Every time Google decides to deliver another collective bitch-slap to the SEO industry in the form of an update named after a cute monochrome animal, we see the usual eruptions of debate and arguments among SEOs about the hows and whys of it all.
One argument that is consistently put forth, usually by smug SEOs whose sites have escaped the sledgehammer of Google’s wrath unscathed, is that “no site should be too reliant on Google’s traffic”.
That particular argument grinds my gears to no end. It really does. In my opinion it’s just not a valid argument.
Let’s start with some figures on consumer behaviour:
“83% of UK online shoppers use search engines to research a purchase.”
eMarketer, November 2010
So 4 out of 5 online shoppers rely to some degree on what a search engine tells them about a product or service. That metric is from 2010 and has probably increased since then.
“58% of purchase decisions begin on search engines.”
GroupM, February 2011
“61% of consumers use search engines to help them in their product research decisions leading up to purchase.”
Econsultancy, July 2010
So effectively more than half of all purchases a person makes are influenced by search entine results pages. This applies not just to online purchases, but to offline purchases as well! On top of this, online retail is taking a much larger share of the pie year after year:
“Online retail is growing 6 times faster than high street sales and is predicted to exceed £37 billion by 2014.”
Verdict Research, April 2011
All of the above paints a picture of a consumer base that is increasingly focused on the internet, and predominantly using search engines to make purchase decisions. Knowing this, let’s look at search engine usage statistics for Europe and the UK:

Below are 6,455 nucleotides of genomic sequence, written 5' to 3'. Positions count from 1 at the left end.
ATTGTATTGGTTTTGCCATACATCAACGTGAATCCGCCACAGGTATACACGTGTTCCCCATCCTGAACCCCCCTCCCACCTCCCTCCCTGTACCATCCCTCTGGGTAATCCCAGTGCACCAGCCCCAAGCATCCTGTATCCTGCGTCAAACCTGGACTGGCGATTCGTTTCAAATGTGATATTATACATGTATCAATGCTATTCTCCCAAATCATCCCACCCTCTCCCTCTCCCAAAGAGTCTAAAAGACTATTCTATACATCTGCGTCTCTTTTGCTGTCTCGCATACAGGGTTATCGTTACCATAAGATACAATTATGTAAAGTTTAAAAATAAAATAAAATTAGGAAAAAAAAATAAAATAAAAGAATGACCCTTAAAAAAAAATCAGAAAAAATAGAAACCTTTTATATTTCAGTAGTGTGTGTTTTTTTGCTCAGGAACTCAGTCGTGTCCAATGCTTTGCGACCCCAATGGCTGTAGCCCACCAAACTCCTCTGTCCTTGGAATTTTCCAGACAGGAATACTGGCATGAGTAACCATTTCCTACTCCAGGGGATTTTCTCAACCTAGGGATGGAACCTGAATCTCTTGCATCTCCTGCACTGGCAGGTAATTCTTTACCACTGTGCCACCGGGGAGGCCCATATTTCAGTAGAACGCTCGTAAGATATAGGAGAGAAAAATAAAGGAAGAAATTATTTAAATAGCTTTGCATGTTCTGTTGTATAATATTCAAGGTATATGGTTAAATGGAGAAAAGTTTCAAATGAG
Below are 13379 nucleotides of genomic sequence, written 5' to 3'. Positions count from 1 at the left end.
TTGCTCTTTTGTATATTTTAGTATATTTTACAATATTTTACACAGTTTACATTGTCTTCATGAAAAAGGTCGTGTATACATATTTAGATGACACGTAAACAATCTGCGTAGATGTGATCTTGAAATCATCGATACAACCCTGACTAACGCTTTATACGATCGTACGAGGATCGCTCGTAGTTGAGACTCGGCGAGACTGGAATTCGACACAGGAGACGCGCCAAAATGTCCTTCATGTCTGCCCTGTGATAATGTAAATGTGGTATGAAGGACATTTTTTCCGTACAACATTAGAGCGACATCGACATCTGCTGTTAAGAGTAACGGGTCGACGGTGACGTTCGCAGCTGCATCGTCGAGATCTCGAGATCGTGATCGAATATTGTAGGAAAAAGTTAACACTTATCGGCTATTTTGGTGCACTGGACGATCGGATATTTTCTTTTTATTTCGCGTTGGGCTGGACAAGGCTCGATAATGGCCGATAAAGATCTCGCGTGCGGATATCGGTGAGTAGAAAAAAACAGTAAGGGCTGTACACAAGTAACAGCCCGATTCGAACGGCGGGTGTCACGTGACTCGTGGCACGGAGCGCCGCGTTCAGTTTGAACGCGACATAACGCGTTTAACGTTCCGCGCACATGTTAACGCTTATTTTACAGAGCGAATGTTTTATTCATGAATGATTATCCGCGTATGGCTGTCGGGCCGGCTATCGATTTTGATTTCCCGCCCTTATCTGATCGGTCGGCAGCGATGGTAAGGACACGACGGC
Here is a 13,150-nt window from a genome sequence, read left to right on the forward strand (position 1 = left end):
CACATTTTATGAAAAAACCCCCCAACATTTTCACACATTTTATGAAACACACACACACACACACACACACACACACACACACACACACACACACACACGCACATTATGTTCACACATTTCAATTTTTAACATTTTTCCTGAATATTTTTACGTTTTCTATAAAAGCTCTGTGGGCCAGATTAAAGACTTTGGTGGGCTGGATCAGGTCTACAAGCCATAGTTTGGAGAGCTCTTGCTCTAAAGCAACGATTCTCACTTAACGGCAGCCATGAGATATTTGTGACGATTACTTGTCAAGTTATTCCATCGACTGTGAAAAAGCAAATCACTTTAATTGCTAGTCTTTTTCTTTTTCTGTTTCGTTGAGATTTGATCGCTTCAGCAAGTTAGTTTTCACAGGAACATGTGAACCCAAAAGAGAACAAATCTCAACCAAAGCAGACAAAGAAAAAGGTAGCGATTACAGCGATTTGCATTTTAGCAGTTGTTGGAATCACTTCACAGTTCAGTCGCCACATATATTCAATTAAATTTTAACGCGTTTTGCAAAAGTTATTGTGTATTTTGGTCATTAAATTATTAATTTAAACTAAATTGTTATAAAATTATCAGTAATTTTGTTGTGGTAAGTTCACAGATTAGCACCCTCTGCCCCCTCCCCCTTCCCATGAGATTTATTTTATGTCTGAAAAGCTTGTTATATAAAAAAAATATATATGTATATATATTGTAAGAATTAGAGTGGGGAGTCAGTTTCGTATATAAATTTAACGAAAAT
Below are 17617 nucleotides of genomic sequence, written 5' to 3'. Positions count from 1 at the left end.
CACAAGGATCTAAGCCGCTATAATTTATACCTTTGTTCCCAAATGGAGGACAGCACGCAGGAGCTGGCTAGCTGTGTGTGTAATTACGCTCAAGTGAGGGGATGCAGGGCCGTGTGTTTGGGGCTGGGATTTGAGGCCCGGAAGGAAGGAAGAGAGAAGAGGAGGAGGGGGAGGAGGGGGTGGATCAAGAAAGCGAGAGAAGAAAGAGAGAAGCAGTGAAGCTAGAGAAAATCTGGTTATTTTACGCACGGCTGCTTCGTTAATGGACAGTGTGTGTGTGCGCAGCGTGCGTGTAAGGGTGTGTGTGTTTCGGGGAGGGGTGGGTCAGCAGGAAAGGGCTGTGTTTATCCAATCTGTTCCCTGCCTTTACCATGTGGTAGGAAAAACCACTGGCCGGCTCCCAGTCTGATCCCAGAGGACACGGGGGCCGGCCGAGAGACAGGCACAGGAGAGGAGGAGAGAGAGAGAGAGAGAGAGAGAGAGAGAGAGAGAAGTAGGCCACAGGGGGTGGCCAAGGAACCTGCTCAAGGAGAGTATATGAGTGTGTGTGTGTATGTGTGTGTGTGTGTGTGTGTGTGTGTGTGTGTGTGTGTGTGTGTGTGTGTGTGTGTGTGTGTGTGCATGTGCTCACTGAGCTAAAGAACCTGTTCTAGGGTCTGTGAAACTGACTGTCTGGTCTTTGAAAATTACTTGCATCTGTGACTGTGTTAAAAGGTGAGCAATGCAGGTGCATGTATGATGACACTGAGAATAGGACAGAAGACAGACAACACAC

“Google market share in Europe, April 2012: 94.51%
Google market share in the UK, April 2012: 92.17%”
So those 83% of users researching online purchases via search engines, those 58% of all purchase decisions starting on a search engine, and those 61% of all product research decisions, they’re pretty much exclusively handled by Google.
There is no avoiding Google. It dominates the online realm in Europe and the UK. A business that wants to succeed online has no other choice but to find a way to be visible on Google’s search engine results.
It’s all well and good preaching about diversity in customer sources, but when your entire marketplace is owned by Google you sort of have to play along with their game. If you don’t, you’re effectively crippling yourself. As an online business, avoiding Google as a traffic source is akin to running a marathon on one leg. Actually, more like running a marathon on one stump of a leg. You’re going nowhere, fast.
But we all know what Google’s game is: paid search advertising. That’s why they’re bringing down the hammer on SEO again and again, undermining the industry’s credibility and planting seeds of doubts in the minds of business decision makers. All in order to make sure businesses – who have no choice but to deal with Google – choose the easy option: AdWords.